George Spencer-Churchill, 8th Duke of Marlborough

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The Duke of Marlborough

George Charles Spencer-Churchill00.jpg
The Duke of Marlborough, 1876.
Member of the House of Lords
as Duke of Marlborough
In office
16 April 1883 – 9 November 1892
Preceded byJohn Spencer-Churchill
Succeeded byCharles Spencer-Churchill
Personal details
Born13 May 1844
Died9 November 1892(1892-11-09) (aged 48)
Blenheim Palace, Woodstock, Oxfordshire, England

George Charles Spencer-Churchill, 8th Duke of Marlborough, DL (13 May 1844 – 9 November 1892), styled Earl of Sunderland until 1857 and Marquess of Blandford between 1857 and 1883, was a British peer.

Background and education[edit]

Marlborough was the eldest son of John Spencer-Churchill, 7th Duke of Marlborough and Lady Frances Anne Emily Vane, daughter of Charles Vane, 3rd Marquess of Londonderry. He was the elder brother of Lord Randolph Churchill and the uncle of Winston Churchill. He was educated at Eton College between 1857 and 1860 and later joined the army, gaining the rank of Lieutenant in 1863 in the service of the Royal Horse Guards.[1] He was initiated into the rite of Freemasonry in January 1871 along with his brother Randolph, in the Churchill Lodge in London.[2][3]


Marlborough married firstly, Lady Albertha Frances Anne Hamilton, daughter of James Hamilton, 1st Duke of Abercorn, on 8 November 1869 at Westminster Palace. She was unkindly described by her mother-in-law as "stupid, pious and dull". They were divorced on 20 November 1883, shortly after Marlborough inherited the dukedom after the death of his father.[1] Though the new duchess was technically Albertha, Duchess of Marlborough after their divorce, she preferred to use the title she used throughout most of the couple's married life and was known as Albertha, Marchioness of Blandford.[citation needed] They had four children:

While married to Albertha, he fathered an illegitimate son, initially known as Guy Bertrand and later known as Guy Bertrand Spencer (b. 4 November 1881),[4] by Edith Peers-Williams (d. 1897)[5][6] who was still married to Heneage Finch, 7th Earl of Aylesford (1849–1885). In an attempt to pressure Lord Aylesford to drop his divorce suit, Lady Aylesford and Marlborough's younger brother, Lord Randolph Churchill, threatened the Princess of Wales that they would subpoena the Prince of Wales (who was touring India at the time) as a witness in the divorce.[7]

  • Guy Bertrand Spencer, whom Marlborough reportedly cared more for than his legitimate children,[8] worked in a brewery.[9] He married, in 1910,[10][11] Lily Blanche Minnie Saville (1876-1953),[12]who was a coachman's daughter.[13] Spencer served in the Royal Garrison Artillery during World War I.[14] At the end of his life he lived at 2 Glaziers Lane, Normandy, Surrey, England, and died in hospital at Knaphill, Woking, Surrey, on 31 March 1950.[15]

The duke was cited as one of four co-respondents in the sensational divorce trial of Lady Colin Campbell.[citation needed] He married, as his second wife, (Jane) Lilian Warren Price (1854–1909), the widow of Louis Carré Hammersley, a New York real-estate millionaire, and a daughter of retired United States Navy Commodore Cicero Price. The civil marriage took place on 29 June 1888 at New York City Hall, with the ceremony officiated by the Mayor of New York City, Abram S. Hewitt. A religious ceremony followed the same day, in the chancel of Tabernacle Baptist Church and presided over by its minister, Dr. Daniel C. Potter.[16] There were no issue from this marriage.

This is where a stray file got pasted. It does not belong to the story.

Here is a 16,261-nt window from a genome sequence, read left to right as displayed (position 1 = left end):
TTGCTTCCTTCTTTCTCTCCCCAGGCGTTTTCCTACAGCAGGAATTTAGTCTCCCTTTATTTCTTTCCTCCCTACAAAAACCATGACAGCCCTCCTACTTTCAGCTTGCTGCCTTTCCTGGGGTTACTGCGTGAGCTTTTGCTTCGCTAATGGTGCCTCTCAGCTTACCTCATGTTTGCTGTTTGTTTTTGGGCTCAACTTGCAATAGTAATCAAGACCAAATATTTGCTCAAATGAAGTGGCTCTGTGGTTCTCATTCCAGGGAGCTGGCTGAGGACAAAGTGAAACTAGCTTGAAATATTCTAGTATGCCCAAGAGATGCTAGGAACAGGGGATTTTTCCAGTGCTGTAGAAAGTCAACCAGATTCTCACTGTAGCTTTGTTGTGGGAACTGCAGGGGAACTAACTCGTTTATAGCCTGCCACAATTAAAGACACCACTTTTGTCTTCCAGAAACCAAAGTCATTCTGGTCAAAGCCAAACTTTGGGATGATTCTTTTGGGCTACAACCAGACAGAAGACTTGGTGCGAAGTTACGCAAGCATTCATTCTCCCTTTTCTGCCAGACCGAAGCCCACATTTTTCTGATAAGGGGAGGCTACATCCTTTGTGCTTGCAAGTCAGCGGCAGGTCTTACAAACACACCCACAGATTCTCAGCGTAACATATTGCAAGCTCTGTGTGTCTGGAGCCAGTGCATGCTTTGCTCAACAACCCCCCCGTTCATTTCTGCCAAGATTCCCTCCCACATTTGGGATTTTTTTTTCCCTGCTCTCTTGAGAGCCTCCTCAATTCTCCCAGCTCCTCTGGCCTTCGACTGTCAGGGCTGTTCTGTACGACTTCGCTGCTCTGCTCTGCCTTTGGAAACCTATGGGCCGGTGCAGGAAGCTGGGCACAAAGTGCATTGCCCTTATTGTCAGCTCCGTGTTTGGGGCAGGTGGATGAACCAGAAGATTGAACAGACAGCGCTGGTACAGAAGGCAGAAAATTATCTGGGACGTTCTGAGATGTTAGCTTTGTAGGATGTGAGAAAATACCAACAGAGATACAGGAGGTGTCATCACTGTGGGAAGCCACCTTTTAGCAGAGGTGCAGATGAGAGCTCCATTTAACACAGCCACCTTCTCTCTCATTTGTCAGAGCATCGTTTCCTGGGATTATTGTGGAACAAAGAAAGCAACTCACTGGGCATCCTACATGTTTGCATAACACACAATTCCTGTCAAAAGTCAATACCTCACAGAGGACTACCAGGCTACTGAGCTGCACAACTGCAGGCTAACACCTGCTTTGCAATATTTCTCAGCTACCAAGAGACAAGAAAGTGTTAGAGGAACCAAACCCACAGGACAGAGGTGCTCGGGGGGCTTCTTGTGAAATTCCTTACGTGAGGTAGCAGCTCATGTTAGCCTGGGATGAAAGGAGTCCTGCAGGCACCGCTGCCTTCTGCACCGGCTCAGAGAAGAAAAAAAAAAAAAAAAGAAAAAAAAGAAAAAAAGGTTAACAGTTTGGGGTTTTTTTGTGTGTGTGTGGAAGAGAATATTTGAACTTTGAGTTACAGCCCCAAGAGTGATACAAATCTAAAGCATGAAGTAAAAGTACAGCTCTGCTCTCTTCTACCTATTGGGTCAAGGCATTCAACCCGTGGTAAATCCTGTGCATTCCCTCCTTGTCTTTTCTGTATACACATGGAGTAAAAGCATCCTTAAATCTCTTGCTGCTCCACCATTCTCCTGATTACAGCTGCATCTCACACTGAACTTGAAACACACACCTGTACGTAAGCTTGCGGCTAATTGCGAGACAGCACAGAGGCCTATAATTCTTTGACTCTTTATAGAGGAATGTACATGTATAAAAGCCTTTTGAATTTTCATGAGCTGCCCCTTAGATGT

The 8th Duke of Marlborough died in 1892, aged 48 at Blenheim Palace, and was succeeded by his only legitimate son, Charles, Marquess of Blandford.[1]


See also[edit]


  1. ^ a b c d Lundy, Darryl. "p. 10595 § 105941 George Charles Spencer-Churchill, 8th Duke of Marlborough". The Peerage.[unreliable source]
  2. ^ Churchill, Lord Randolph. "Churchill Freemason". Churchills who were Freemasons. freemasons-freemasonry/com. Retrieved 30 July 2012.
  3. ^ Churchill, Randolph. "Masonic Papers". The Development of the Craft in England. Retrieved 30 July 2012.
  4. ^ Lundy, Darryl. "p. 5658 § 56577 Guy Bertrand". The Peerage.[unreliable source]
  5. ^ Lundy, Darryl. "p. 2731 § 27301 Edith Peers-Williams". The Peerage.[unreliable source]
  6. ^ Mary S. Lovell, "The Churchills: In Love and War", W. W. Norton & Company, 9 May 2011. Retrieved 20 February 2013.
  7. ^ Richard Toye (2007) Lloyd George and Churchill
  8. ^ Lady Henrietta Spencer-Churchill and Alexandra Parson, Blenheim and the Churchill Family, Rizzoli, 2005, page 151
  9. ^ 1911 England Census, accessed on on 25 July 2018
  10. ^ 1911 England Census, access on on 25 July 2018
  11. ^ England & Wales, Civil Registration Marriage Index, 1837-1915, accessed on on 25 July 2018
  12. ^ England & Wales, National Probate Calendar (Index of Wills and Administrations), 1858-1966, 1973-1995, accessed on on 25 July 2018
  13. ^ 1881 English Census, accessed on on 25 July 2018
  14. ^ British Army WWI Service Records, 1914-1920, access on on 25 July 2019
  15. ^ England & Wales, National Probate Calendar (Index of Wills and Administrations), 1858-1966, 1973-1995, accessed on on 25 July 2018
  16. ^ "An American Duchess; The Duke of Marlborough Marries Mrs. Hamersley; A Civil Marriage Ceremony before Mayor Hewitt and a Religious Ceremony in Church", The New York Times, 30 June 1888, page 1

External links[edit]

Peerage of England
Preceded by
John Spencer-Churchill
Duke of Marlborough
Succeeded by
Charles Spencer-Churchill